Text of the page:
The full extent of the war’s impact on assets and business continuity is unknown, but the time to manage elevated corporate security risk is now. Ontic’s Chuck Randolph outlines current threats while urging cross-organizational teams to come to the table for conversations about risk.
Since the Cold War, military conflicts have usually been regional disputes, often involving smaller nations. And when global “great powers” were engaged in conflicts, they were usually asymmetrical in nature and involved adversaries who weren’t peer nation-states.
Perspective: Read the U.N.’s “A New Era of Conflict and Violence” about the evolving nature of conflict around the world
The current war in Ukraine marks the first time in modern history that two large, industrialized countries have engaged in conflict with each other. The reverberations across the globe — from travel restrictions to inflation — have been enormous and will continue. For many in the business world, this war is the first time they have felt these effects.
When geostrategic crises erupt, the risks to businesses can be complex and unpredictable. It’s critical that groups that mitigate risk and ensure business resilience, such as human resources, legal and compliance, work across the organization to identify the impact. When widening the circle of teams you collaborate with, it’s important to think broadly about the issues on the table. The Russian invasion of Ukraine has had cascading effects across the globe, but the full extent of these reverberations on assets, employees and executives has yet to be known.
The lagging effects from Russia’s incursion will jeopardize several world regions’ economic and political stability, making cross-organizational dialogue about risk even more urgent. Leaders need to assess safety plans at in-country physical locations, review executive travel plans and monitor supply chain risks, considering a variety of possible scenarios.
Unforeseen and unintended hazards have great potential to present themselves to businesses. Consider these ramifications of the more significant risk:
- Russia’s invasion has created tremendous supply chain upheaval and contributed to a rising inflation rate unseen since the 1980s, providing an additional motive for theft or insider threat. The increasing cost of goods can provide more demand for stolen ones. Cross-functional investigative teams should look for signs of financial distress among employees, including inordinate requests for loan information like income and work verification.
- Sanctions against Russia began almost immediately and were expanded through an updated Office of Foreign Assets Control (OFAC) list. Corporations may unknowingly run the risk of criminal or civil penalties for violating sanctions. Outdated records mean suppliers may be part of a sanctioned entity that a company believes they are legally doing business with, thus placing themselves at risk of criminal and civil liability. This is particularly an issue when dealing with a ransomware incident and the legal consequences of payouts.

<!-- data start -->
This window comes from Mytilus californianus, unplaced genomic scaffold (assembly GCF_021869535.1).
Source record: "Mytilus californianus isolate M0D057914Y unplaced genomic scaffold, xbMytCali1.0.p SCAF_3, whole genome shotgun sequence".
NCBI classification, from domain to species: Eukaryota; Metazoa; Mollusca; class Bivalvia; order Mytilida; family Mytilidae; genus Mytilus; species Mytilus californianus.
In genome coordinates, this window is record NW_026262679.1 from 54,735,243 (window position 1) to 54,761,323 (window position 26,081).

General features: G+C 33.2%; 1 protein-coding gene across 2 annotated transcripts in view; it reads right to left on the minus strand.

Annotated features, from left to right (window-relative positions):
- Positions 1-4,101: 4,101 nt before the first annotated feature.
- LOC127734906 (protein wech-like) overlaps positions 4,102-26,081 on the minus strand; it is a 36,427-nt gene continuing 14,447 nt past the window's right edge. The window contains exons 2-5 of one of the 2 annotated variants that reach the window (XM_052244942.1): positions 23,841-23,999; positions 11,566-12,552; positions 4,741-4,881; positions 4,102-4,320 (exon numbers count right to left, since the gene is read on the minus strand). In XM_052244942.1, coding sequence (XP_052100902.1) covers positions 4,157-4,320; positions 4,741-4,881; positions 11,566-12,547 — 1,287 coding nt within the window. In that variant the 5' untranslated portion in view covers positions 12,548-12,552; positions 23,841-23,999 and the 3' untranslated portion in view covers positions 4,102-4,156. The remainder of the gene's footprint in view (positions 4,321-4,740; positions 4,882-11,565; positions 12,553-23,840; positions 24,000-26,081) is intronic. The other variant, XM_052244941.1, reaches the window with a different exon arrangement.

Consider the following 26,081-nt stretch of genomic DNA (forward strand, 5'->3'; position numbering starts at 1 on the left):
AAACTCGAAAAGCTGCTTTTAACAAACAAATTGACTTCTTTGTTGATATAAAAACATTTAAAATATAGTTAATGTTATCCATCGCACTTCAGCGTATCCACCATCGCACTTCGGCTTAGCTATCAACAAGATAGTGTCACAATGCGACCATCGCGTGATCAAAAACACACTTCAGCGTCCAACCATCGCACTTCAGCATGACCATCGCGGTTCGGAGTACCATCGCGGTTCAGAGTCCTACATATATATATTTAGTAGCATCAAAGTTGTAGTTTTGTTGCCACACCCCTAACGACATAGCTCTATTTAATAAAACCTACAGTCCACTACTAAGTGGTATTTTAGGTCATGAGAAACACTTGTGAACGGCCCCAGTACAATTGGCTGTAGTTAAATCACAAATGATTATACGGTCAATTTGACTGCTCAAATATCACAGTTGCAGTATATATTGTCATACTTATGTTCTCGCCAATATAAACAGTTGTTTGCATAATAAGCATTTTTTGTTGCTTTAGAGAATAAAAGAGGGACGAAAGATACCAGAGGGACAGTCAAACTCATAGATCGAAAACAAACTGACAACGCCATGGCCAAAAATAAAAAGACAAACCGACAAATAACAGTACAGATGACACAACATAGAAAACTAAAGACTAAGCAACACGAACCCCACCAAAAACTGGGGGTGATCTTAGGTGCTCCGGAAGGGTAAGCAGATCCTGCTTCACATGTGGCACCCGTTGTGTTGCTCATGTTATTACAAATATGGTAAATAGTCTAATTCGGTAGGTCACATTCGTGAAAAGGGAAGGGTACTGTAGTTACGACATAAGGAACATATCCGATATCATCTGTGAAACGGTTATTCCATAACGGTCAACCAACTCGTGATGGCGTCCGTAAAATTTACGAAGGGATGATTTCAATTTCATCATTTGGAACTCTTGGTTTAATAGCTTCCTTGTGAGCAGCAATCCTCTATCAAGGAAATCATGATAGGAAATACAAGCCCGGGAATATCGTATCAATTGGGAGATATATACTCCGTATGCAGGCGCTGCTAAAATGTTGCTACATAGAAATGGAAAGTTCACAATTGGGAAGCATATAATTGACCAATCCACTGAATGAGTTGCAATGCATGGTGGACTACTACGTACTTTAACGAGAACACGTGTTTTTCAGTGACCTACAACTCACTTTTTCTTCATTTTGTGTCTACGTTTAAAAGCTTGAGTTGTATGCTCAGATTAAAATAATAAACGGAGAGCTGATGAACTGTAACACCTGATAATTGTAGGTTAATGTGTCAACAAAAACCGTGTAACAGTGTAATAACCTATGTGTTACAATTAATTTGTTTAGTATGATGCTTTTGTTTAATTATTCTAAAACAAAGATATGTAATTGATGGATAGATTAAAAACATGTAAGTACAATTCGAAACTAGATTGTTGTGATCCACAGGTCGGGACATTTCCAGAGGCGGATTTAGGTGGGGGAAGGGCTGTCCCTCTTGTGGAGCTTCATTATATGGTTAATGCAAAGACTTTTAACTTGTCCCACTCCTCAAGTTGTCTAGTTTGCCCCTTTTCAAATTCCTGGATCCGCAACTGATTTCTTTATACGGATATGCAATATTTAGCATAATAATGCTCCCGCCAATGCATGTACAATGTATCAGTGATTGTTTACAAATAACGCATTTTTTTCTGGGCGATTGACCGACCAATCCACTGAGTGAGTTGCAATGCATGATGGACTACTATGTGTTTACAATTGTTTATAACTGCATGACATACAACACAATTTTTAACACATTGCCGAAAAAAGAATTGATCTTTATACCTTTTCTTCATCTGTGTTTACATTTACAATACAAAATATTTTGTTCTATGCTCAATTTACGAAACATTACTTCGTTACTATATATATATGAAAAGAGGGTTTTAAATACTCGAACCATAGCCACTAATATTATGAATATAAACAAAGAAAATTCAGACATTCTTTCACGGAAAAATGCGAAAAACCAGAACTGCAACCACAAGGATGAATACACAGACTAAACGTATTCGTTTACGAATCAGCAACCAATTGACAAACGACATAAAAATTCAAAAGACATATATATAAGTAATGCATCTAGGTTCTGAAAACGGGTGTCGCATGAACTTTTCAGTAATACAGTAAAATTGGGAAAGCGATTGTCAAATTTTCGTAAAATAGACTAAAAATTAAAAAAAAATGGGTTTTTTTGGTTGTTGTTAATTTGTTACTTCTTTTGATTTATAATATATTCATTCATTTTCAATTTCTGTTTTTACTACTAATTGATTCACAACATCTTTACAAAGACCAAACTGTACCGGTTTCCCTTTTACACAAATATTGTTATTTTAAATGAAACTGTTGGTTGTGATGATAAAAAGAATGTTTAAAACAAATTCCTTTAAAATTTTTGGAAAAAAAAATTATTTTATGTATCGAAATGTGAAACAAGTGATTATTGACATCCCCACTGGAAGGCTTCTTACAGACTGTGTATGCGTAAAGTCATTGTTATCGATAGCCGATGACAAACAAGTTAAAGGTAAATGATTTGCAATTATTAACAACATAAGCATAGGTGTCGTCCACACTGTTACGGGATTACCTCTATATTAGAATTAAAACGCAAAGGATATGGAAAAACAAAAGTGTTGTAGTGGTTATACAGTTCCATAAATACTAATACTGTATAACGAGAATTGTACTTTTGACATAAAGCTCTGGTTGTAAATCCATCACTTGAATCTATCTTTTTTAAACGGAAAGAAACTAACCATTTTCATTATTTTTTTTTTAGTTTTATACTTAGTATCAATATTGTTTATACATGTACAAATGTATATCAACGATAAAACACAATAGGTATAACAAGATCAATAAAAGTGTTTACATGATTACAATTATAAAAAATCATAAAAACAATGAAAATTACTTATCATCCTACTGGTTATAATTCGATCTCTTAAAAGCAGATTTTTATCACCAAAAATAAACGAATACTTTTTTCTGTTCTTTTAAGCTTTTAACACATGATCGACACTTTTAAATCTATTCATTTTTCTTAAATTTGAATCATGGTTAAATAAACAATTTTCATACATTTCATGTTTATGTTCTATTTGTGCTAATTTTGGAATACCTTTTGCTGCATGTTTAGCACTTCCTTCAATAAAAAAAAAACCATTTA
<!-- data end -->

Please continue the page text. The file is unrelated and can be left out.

- Ukraine is a significant wheat exporter, accounting for about 10 percent of global trade. The inability to plant, harvest or ship food from Ukraine will exacerbate rising food prices and global hunger. There is a foreseeable risk of political instability in some trading partner nations as a result. Companies should closely monitor political sentiment to protect assets and people.
- The localized workforce may not see wages keep pace with rising inflation. It’s not unheard of for corruption to increase when personnel have trouble feeding their families or meeting basic personal resource costs. This could lead to impunity for crime among embedded security, logistics teams and organized crime groups alike.
- Tangentially, China’s ongoing battle with Covid-19 and its stance regarding Russia-in-Ukraine will have substantial global economic implications that could intensify inflation risk. As the world’s second-largest economy, a significant exporter of manufactured goods and a major importer of food, China’s actions could have ramifications for inflation, food costs and other knock-on effects.
The challenge for security professionals and their colleagues who support risk mitigation is learning to anticipate these effects. The first step is to begin an organization-wide discussion with cross-functional teams and key stakeholders about the issues they face in their departments and what they need to protect.
To help security teams understand the potential implications of risk affecting their companies’ financial and operational health, one suggestion is to review the “risk factors” section of your organization’s 10-K filing or that of a similar company in your industry. It is an informative way to ascertain and begin understanding an organization’s risk appetite. You can then start to understand how operational factors (such as geopolitical events) might affect those risks and begin internal dialogue regarding monitoring and mitigating activities.
In a recent survey of security, risk and legal professionals conducted before Russia invaded Ukraine, respondents noted that increasing hazards would likely lead to increased missed risks. Despite indicators and warnings from U.S. intelligence officials, the Russian invasion of Ukraine surprised many international observers and organizations. Perhaps mislabeled as a black swan by some, miscalculating Russia’s actions should remind security and risk business lines to incorporate global intelligence monitoring into their programs. Collaboration, monitoring and analysis will assist risk management functions in forecasting and staying ahead in this period of radical uncertainty.